More than 1,000 people came to Rehoboth Beach March 24 to take part in the March For Our Lives, a national movement to end gun violence, while 500 more people participated in a similar march in Lewes. At both marches, young people demanded legislators do more than offer thoughts and prayers.
“We don’t need the prayers. We don’t need your thoughts. We need something to be done,” said Odel Ozbay, 13, among many young people who later addressed the crowd. “It’s so repetitive, and it’s so tiring to mourn and feel fear.”
Odel, who attends Providence Creek Academy in Clayton, said she has experienced gun violence through the accidental shooting death of a mentor, and again through a recent shooting threat at her school in the wake of the shooting at Marjory Stoneman Douglas High School in Parkland, Fla., that left 17 people dead. She said she was inspired by the activism of the teens in Florida who are speaking up.
“I was always afraid to use my voice because I didn’t think I was old enough, or people wouldn’t think I knew what I was talking about. But, seeing all the other kids using their voice and making a change, I thought this could have been a start for me. I can say something for once. I’ve been in this experience, and I want to make my voice heard,” she said.
Russell Mojcher, 71, was right there with Odel and other teens who came to the march.
“I’m sick of the violence. If we can’t protect our children, what does that say about us? They’re our future. We have to stop the violence,” he said.
Mojcher said it was inspiring and gratifying to see a younger generation taking the lead on ending gun violence.
“They know this is going to be a long fight. And they know this isn’t going to happen right away. But they’re going to register to vote. Their voices are going to be heard. And that’s wonderful,” he said.
Jasmine Finney, 12, a student at Beacon Middle School in Lewes, said of taking part in the march, “I’m doing it for us because I don’t know if I’ll be the next person to be targeted. I want to show everyone that I’m there for them.”
Jasmine and Zoe Watson, 13, students at Sanford School in Hockessin, said they had participated in active shooter drills, which, in light of the shooting in Parkland, left them afraid of what could happen.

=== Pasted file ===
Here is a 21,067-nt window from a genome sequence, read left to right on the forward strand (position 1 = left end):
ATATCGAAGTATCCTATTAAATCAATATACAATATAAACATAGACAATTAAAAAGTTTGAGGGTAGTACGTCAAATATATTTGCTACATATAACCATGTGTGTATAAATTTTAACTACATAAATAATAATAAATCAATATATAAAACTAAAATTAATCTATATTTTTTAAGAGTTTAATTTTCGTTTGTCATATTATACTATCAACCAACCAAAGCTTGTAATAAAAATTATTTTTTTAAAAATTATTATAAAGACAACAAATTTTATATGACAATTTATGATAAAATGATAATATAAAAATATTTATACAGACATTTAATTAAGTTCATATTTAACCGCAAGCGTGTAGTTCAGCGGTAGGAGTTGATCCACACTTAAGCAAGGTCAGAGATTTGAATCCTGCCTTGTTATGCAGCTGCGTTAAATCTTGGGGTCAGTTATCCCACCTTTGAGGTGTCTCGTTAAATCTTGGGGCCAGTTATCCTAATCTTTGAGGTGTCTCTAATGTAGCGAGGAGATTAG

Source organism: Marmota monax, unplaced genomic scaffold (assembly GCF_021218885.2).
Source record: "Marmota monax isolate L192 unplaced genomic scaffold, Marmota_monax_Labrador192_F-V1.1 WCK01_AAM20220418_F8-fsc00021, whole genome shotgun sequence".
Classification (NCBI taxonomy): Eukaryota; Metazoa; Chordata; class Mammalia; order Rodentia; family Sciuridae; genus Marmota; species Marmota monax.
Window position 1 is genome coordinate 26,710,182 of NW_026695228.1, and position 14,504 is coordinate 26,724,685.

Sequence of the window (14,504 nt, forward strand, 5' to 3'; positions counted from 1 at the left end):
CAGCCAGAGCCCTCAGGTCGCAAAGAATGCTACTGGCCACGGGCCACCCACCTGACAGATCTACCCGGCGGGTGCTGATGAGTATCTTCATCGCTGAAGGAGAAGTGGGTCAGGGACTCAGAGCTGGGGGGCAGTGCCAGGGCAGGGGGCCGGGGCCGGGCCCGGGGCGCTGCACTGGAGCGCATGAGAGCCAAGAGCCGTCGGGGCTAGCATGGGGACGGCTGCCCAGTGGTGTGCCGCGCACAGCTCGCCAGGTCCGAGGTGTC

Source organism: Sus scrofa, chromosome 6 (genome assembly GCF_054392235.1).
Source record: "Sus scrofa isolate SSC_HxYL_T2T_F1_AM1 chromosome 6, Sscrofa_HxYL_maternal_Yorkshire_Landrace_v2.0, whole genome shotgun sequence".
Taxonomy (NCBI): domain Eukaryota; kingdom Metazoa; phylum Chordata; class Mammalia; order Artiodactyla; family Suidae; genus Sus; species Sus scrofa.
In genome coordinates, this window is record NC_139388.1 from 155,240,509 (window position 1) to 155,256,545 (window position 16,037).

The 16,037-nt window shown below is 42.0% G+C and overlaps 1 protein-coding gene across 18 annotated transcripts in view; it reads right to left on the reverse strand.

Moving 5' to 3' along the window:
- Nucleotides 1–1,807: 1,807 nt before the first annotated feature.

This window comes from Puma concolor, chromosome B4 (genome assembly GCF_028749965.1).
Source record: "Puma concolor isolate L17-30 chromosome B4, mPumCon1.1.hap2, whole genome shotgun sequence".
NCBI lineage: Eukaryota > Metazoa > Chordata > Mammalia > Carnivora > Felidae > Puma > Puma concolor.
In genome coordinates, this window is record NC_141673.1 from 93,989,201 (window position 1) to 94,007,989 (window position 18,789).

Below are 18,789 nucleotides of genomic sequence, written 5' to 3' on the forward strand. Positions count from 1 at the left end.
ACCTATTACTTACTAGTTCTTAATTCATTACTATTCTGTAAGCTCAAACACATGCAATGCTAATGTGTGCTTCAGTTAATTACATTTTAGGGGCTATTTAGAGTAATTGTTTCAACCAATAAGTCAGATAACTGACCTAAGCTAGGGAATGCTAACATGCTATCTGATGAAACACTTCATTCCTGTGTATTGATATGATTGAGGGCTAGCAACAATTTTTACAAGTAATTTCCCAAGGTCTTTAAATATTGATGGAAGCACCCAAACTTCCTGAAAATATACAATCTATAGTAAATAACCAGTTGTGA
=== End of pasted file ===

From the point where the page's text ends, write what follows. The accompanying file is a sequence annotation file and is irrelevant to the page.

“It shouldn’t have to be practiced,” Zoe said.
Jayden Lesko, 16, a student at Cape Henlopen High School, said, “It’s just too much. We shouldn’t have shootings every couple months in every year. I just want safety for our schools and action to be brought.”
The students at Parkland and in the crowd in Rehoboth were not even born at the time of the Columbine High School shooting in 1999. Many of them expressed disappointment that nothing was done then and nothing has been done now.
“It’s infuriating,” Jayden said.
“That’s kind of letting that same bully punch you, and punch you, and punch you again, until you’re just breaking down,” Odel said. “It’s tiring.”
The march in Rehoboth was organized by Elyse Moore, Kathleen Schell and Sarah Healy, three moms who also grew sick and tired of seeing gun violence in schools after the Parkland shooting.
Healy said she was amazed by the turnout at the event.
“We are just beyond thrilled to have this much community support, and to have everyone rallying around the children. Knowing the swell in ground support that is here is going to help make a change and keep our children safe. That is the goal,” she said.
“I, as an adult, have let these children down in these other shootings. No more,” Healy added.
The march started at the Silver Lake tot lot, went up Stockley Street to the Boardwalk and on to the Bandstand. Organizers signed up 1,000 people online, but handed out 1,200 signs at the event, and that does not include people who brought their own signs. At the Bandstand, there were two counter-demonstrators displaying a Gadsden flag with the “Don’t Tread On Me” snake.
Among those in attendance were U.S. Sen. Chris Coons, Delaware Sen. Ernie Lopez, R-Lewes, state Rep. Pete Schwartzkopf, D-Rehoboth Beach, Rehoboth Commissioner Kathy McGuiness and Rehoboth Mayor Paul Kuhns, who was stunned by the number of people who came for the march.
“It’s a little bit bigger than we first thought,” Kuhns said. “We thought maybe there would be 50 or 100, and maybe more. I think it brings attention to things that people care about in our society. It’s a very successful and peaceful march.”
The local marches were among more than 800 marches across the country organized after the Feb. 14 shooting in Parkland, Fla.